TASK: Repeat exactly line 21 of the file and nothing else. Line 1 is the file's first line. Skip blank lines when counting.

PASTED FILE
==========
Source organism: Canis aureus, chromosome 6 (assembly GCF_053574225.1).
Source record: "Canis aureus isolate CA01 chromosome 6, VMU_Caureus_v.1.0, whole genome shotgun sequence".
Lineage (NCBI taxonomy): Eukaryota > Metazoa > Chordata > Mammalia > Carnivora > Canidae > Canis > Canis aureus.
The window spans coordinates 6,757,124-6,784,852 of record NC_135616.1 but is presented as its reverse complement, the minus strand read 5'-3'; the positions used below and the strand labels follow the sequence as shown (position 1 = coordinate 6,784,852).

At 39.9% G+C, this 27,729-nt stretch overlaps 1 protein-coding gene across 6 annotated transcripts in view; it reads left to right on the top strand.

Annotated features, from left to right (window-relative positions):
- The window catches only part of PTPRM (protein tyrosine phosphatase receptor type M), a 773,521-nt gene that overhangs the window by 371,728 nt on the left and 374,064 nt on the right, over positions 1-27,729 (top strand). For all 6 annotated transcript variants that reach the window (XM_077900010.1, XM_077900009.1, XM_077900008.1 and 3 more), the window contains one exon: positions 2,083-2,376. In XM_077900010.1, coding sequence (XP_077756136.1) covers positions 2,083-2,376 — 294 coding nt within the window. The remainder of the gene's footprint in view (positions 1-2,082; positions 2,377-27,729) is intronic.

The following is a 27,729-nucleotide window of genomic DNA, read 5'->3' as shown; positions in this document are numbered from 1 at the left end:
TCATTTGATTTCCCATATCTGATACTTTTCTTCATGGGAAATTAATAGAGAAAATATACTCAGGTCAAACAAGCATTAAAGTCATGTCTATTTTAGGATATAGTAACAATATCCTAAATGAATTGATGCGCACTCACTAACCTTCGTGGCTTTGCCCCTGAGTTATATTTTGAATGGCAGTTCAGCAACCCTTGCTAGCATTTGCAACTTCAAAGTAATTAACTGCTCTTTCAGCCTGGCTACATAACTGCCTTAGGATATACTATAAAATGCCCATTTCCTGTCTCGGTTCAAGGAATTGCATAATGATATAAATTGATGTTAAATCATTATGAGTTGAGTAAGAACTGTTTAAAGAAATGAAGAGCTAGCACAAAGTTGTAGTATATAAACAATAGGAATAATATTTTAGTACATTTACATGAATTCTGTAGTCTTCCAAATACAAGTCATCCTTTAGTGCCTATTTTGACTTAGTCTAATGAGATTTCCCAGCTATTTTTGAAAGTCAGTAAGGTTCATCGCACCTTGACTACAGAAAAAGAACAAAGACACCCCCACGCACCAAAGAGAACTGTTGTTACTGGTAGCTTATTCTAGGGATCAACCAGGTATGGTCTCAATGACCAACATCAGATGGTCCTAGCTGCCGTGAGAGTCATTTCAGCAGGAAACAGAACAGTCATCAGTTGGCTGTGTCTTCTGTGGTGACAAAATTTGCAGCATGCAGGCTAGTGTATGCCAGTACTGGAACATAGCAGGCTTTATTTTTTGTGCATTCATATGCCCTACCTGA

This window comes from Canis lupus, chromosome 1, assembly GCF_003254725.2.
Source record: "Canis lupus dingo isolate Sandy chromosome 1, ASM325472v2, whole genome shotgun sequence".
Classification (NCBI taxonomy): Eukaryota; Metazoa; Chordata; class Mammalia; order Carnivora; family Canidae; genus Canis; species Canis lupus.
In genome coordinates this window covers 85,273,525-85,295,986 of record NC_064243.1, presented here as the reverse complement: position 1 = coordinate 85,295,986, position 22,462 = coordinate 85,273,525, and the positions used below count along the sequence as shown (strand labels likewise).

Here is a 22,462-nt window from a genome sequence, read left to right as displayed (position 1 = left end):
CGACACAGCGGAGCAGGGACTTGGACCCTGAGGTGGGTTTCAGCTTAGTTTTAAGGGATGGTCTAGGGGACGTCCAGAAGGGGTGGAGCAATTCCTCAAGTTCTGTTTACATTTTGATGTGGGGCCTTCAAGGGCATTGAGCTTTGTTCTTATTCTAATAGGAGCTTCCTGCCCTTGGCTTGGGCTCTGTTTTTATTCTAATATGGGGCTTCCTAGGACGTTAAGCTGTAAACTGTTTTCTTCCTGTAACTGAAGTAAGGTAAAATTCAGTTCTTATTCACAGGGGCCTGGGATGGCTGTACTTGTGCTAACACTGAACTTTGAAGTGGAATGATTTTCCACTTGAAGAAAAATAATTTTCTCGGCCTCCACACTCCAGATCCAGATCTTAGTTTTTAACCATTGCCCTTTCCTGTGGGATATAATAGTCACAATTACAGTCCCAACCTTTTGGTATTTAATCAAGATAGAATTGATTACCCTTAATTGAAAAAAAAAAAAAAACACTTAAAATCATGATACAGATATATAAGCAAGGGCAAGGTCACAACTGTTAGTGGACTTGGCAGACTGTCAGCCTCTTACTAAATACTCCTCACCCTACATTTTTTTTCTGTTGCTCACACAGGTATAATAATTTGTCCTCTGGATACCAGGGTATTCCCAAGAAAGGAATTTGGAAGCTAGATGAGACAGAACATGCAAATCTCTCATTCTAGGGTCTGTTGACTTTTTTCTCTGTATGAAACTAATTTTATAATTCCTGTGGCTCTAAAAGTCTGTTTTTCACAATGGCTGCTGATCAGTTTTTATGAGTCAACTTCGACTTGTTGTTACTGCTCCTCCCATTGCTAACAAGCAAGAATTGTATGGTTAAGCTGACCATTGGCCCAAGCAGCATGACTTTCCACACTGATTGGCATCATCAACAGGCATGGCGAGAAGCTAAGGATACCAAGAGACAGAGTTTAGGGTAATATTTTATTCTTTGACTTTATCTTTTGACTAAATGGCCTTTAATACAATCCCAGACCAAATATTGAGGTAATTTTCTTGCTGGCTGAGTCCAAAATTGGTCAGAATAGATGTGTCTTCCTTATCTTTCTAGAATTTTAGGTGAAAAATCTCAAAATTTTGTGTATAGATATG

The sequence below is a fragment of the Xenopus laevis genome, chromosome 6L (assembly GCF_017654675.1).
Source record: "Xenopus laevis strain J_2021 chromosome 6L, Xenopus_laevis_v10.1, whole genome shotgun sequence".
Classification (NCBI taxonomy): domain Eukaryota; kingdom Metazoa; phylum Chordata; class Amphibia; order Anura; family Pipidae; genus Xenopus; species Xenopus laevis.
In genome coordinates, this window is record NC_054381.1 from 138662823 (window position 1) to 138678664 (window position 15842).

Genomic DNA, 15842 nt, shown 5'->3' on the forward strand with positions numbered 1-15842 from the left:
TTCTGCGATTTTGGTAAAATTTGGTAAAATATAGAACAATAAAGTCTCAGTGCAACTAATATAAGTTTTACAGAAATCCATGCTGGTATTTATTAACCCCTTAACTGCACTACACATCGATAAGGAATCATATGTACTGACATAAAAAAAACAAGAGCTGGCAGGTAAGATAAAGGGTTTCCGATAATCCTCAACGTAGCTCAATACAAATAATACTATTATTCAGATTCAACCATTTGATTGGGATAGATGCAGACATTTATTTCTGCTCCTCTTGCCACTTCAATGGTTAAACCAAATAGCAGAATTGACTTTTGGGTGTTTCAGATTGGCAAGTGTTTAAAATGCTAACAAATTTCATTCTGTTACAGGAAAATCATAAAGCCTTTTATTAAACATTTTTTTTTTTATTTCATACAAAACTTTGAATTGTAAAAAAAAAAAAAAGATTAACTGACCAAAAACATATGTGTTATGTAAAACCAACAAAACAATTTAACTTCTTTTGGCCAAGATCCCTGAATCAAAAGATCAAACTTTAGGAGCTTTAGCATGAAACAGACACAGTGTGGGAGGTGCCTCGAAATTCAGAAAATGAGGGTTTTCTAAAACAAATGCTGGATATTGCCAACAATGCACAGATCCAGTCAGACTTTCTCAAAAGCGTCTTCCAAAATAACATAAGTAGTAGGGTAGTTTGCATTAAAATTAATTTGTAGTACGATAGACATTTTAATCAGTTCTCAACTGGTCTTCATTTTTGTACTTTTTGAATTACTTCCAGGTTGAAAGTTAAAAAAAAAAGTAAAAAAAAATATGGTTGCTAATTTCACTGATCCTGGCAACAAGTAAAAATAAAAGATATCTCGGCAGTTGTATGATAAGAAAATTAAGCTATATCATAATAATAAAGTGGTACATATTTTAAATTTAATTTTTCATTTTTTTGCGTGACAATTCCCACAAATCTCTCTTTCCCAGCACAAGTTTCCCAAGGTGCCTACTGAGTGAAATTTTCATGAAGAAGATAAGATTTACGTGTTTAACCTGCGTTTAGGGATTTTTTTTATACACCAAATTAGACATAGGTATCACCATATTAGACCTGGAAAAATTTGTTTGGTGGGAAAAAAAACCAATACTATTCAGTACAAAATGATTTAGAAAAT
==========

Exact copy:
TTCTGCGATTTTGGTAAAATTTGGTAAAATATAGAACAATAAAGTCTCAGTGCAACTAATATAAGTTTTACAGAAATCCATGCTGGTATTTATTAACCCCTTAACTGCACTACACATCGATAAGGAATCATATGTACTGACATAAAAAAAACAAGAGCTGGCAGGTAAGATAAAGGGTTTCCGATAATCCTCAACGTAGCTCAATACAAATAATACTATTATTCAGATTCAACCATTTGATTGGGATAGATGCAGACATTTATTTCTGCTCCTCTTGCCACTTCAATGGTTAAACCAAATAGCAGAATTGACTTTTGGGTGTTTCAGATTGGCAAGTGTTTAAAATGCTAACAAATTTCATTCTGTTACAGGAAAATCATAAAGCCTTTTATTAAACATTTTTTTTTTTATTTCATACAAAACTTTGAATTGTAAAAAAAAAAAAAAGATTAACTGACCAAAAACATATGTGTTATGTAAAACCAACAAAACAATTTAACTTCTTTTGGCCAAGATCCCTGAATCAAAAGATCAAACTTTAGGAGCTTTAGCATGAAACAGACACAGTGTGGGAGGTGCCTCGAAATTCAGAAAATGAGGGTTTTCTAAAACAAATGCTGGATATTGCCAACAATGCACAGATCCAGTCAGACTTTCTCAAAAGCGTCTTCCAAAATAACATAAGTAGTAGGGTAGTTTGCATTAAAATTAATTTGTAGTACGATAGACATTTTAATCAGTTCTCAACTGGTCTTCATTTTTGTACTTTTTGAATTACTTCCAGGTTGAAAGTTAAAAAAAAAAGTAAAAAAAAATATGGTTGCTAATTTCACTGATCCTGGCAACAAGTAAAAATAAAAGATATCTCGGCAGTTGTATGATAAGAAAATTAAGCTATATCATAATAATAAAGTGGTACATATTTTAAATTTAATTTTTCATTTTTTTGCGTGACAATTCCCACAAATCTCTCTTTCCCAGCACAAGTTTCCCAAGGTGCCTACTGAGTGAAATTTTCATGAAGAAGATAAGATTTACGTGTTTAACCTGCGTTTAGGGATTTTTTTTATACACCAAATTAGACATAGGTATCACCATATTAGACCTGGAAAAATTTGTTTGGTGGGAAAAAAAACCAATACTATTCAGTACAAAATGATTTAGAAAAT